Indeed, there are several programs, such as dontmovefirewood.org and the State's Burn It Where You Buy It (http://www.firewood.ca.gov/ ) to educate the public about not moving firewood.  I suspect the message is getting out about as fast as the message to not widen trails by riding mountain bikes around puddles, but it's a start.  Dontmovefirewood.org even has a list of 51 pest species nationwide that are being moved through firewood, including dutch elm disease, chestnut blight, emerald ash borer, gold spotted oak borer, sudden oak death, white pine blister rust, and so on. 

Can I convince you not to move firewood, and not to even buy firewood from that ever-so-plucky Boy Scout troop that's selling firewood as a fundraiser?  Thanks in advance.  Now you know why it matters.  Please spread the word.

This, and monitoring trees to see if they suddenly start suffering and dying, are the most important things you can do to help stop the spread of pests.  There aren't good treatments for a lot of plant diseases and pests, and the only way to keep them from radically altering forests is to keep them from spreading.  We failed with chestnut blight, but hopefully we won't fail with our willows.  Or our oaks.

And that's the connection that's bugging me (literally) about the MSCP.  I was invited to join the steering committee for the North County MSCP, and we're hashing through the details of preserve design.  The MSCP is an interesting way to do conservation, because it piggybacks off the needs of a bunch of sensitive and listed species to make a program for preserving wild areas that house a lot more than just those species.  Unfortunately, from my perspective, it also makes it easier for developers to take land outside the preserves in exchange for paying to preserve land, but that's the deal we get as long as we're growing and there's a housing shortage.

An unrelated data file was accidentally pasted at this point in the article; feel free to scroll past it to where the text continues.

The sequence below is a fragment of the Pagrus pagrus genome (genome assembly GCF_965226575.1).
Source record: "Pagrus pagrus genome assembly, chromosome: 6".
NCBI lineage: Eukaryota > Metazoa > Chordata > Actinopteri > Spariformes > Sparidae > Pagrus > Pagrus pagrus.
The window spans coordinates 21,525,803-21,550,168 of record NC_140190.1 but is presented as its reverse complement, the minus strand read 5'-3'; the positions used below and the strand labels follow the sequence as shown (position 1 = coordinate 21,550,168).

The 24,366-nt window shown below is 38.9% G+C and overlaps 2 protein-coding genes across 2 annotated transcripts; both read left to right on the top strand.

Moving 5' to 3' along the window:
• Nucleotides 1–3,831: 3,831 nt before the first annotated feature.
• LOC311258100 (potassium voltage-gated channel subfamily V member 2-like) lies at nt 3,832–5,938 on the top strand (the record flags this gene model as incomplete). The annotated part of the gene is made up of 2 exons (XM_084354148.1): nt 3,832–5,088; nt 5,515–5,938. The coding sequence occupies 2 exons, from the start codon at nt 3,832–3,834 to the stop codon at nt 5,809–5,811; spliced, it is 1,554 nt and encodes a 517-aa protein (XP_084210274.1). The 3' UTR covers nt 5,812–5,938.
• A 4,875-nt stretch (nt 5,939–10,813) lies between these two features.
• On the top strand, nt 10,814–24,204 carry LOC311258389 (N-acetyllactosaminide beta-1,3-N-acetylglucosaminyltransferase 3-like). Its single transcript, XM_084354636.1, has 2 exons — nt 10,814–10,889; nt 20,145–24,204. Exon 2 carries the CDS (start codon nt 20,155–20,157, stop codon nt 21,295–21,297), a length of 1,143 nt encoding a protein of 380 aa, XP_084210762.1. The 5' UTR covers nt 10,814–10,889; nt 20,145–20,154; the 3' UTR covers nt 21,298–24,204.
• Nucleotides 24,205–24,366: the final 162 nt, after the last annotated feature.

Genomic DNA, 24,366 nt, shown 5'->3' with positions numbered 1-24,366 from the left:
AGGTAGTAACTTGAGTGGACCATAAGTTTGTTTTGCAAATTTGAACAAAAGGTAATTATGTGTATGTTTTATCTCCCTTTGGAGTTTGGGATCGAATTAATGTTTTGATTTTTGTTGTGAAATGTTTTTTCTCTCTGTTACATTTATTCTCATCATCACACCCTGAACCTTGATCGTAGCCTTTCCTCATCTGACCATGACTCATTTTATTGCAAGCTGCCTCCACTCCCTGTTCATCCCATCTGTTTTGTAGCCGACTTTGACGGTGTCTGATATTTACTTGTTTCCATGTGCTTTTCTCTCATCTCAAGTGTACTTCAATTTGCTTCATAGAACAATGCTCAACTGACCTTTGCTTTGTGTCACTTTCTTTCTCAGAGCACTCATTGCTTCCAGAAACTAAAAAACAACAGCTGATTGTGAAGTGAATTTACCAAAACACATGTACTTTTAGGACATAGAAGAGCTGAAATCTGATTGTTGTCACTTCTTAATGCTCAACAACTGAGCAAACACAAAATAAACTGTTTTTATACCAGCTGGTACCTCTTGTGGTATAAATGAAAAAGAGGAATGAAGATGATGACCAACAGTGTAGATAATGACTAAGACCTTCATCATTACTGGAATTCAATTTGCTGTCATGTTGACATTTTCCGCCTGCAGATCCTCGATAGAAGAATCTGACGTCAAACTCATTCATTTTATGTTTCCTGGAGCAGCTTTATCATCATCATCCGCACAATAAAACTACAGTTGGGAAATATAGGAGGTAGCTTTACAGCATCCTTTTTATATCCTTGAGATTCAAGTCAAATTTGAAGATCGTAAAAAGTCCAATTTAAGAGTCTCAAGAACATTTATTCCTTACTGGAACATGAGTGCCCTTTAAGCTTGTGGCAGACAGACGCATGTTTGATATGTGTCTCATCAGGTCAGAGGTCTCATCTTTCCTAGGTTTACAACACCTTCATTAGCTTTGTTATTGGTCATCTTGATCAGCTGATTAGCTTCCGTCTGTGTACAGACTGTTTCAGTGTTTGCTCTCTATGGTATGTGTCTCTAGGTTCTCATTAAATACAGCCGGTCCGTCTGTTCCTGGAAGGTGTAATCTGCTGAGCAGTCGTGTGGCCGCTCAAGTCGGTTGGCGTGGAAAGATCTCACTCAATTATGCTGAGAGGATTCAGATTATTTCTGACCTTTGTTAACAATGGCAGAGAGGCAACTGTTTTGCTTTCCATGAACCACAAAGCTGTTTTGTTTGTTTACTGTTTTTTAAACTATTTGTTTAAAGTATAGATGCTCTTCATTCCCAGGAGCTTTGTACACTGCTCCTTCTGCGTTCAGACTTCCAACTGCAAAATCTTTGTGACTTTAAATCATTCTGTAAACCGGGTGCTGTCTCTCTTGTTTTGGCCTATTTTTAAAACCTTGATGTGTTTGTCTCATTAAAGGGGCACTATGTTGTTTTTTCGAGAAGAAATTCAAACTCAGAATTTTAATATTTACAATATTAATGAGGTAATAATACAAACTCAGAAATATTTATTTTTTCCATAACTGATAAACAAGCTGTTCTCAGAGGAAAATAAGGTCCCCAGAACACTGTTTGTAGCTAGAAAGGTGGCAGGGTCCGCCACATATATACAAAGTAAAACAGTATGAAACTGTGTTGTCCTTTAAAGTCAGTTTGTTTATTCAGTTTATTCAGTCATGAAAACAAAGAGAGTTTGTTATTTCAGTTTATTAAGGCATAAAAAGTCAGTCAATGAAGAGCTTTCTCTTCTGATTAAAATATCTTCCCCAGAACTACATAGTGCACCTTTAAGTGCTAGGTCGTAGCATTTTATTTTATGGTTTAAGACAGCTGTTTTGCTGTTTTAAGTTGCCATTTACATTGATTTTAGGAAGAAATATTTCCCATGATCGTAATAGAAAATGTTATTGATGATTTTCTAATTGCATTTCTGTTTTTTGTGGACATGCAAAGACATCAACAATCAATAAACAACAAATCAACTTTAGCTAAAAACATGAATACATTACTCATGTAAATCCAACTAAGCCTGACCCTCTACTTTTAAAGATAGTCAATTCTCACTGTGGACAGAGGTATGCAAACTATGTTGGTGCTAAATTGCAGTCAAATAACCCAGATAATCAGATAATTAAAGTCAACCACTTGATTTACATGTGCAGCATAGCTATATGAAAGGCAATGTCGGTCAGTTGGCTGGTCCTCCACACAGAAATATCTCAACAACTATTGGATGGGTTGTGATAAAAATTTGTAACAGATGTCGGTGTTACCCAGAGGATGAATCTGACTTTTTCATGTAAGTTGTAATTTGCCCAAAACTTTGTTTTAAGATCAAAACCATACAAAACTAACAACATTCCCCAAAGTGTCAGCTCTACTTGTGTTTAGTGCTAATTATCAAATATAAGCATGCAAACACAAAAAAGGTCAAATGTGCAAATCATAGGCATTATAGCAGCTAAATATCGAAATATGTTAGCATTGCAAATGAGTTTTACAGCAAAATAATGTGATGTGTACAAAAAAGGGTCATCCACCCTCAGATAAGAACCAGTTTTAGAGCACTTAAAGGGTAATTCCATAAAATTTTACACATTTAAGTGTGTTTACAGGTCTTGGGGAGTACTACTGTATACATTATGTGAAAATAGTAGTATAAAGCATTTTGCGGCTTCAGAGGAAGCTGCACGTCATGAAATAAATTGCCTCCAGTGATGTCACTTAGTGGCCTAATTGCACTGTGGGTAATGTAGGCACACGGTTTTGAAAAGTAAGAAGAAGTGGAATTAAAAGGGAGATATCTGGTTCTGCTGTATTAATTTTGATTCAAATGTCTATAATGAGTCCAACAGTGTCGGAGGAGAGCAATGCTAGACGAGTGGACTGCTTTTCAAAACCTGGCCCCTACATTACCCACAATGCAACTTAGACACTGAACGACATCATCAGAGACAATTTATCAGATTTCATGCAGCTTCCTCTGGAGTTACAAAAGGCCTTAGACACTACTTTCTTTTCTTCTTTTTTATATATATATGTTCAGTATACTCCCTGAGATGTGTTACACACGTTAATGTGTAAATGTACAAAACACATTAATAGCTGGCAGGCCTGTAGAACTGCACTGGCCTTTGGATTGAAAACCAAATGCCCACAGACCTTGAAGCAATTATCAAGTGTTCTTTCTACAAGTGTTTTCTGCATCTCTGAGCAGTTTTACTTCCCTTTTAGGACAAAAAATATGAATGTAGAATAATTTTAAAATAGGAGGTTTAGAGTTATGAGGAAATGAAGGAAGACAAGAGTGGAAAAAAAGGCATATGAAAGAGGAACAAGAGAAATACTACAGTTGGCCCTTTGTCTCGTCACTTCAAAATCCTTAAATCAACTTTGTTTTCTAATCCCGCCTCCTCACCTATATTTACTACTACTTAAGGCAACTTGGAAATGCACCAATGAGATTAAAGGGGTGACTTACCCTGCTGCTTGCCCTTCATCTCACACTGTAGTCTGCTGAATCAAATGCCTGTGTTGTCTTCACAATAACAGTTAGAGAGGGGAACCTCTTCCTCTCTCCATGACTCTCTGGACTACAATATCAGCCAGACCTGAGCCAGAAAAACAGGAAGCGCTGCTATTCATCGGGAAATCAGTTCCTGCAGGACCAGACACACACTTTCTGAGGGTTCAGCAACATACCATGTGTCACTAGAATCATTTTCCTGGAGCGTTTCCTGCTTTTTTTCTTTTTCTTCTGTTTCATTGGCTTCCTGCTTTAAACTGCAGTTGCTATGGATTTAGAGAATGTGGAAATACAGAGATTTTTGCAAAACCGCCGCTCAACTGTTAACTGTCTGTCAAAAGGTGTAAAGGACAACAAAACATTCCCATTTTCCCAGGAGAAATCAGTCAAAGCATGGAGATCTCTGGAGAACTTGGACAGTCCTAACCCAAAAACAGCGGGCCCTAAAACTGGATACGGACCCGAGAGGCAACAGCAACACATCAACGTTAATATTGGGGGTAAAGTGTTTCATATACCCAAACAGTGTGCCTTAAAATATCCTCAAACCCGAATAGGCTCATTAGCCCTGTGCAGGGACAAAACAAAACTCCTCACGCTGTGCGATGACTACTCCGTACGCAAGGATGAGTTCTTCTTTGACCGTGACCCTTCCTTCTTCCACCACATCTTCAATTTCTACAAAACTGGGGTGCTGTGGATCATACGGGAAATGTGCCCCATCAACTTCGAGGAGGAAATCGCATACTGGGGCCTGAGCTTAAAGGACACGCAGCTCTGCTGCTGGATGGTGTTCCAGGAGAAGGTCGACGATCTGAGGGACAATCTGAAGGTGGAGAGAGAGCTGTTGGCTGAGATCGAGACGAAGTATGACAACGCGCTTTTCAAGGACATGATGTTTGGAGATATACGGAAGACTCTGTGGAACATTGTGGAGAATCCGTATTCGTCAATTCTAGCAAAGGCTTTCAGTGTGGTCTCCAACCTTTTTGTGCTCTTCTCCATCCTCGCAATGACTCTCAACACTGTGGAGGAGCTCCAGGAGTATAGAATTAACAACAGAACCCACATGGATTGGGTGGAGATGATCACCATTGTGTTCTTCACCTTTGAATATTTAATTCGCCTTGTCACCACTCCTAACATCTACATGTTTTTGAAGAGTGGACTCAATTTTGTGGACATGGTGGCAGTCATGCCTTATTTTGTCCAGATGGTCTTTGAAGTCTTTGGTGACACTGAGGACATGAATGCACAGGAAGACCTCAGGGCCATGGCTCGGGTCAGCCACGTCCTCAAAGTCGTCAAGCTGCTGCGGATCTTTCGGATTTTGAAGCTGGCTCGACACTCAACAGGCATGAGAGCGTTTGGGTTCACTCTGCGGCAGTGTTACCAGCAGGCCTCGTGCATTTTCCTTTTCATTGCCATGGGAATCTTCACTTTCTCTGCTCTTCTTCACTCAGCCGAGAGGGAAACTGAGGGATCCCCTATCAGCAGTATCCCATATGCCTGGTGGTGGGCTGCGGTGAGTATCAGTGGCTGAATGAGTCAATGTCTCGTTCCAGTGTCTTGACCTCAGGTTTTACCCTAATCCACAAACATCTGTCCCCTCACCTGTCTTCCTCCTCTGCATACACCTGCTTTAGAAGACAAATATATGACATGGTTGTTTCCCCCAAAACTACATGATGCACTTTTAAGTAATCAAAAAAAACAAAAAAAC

Still, there's a problem with this, and I'm not sure the County planners have fully come to grips with it.  That problem is all the pests, whether it's the KSHB, the gold spotted oak borer (Agrilus coxalis) going after our black and coast live oaks or one of those dozens of Phytophthora species currently in the nurseries turning out to be the next sudden oak death. 

Let me give you an example.  Southwestern Willow Flycatcher (Empidonax traillii extimus) is one of the MSCP covered species.  This is great, because trying to protect it means that we protect all the willow riparian areas.  The problem is if KSHB gets into one of these areas, kills all the willows, and the flycatchers leave or die.  What's the conservation value then?  A developer might not be interested in preserving the area, because it now has no conservation value.  For the MSCP to work, the ecosystem has to be relatively intact.  And to deal with that, all of us have to do our part to slow the spread of all these pests that our global horticultural trade has loosed upon the world.  Keep an eye out, don't move firewood, and when you see something, speak up.  You can contact County Ag, or just email it to conservation@cnpssd.org and I'll put you in touch with the right people.

If you want to be really morbid...well, it's April, and there was a superbloom in the deserts, so I'm not going to be too dark.  But I wonder, sometimes, whether a California species will be the next American chestnut, the next American elm, a common species reduced to rarity or wiped out by an exotic pest we accidentally introduced.  My best catastrophe candidate at the moment is the coast live oak (Quercus agrifolia).  Sure they're everywhere, but they are hosts for both shot hole borers, the gold-spotted oak borer, and sudden oak death (Phytophthora ramorum).  If these were left unchecked, I'm not sure there would be any oaks left in California, and that's a huge blow to ecosystems throughout the state.  Unless and until we get cures for all these pests (don't hold your breath), our vigilance is the best safeguard.  Please do your part.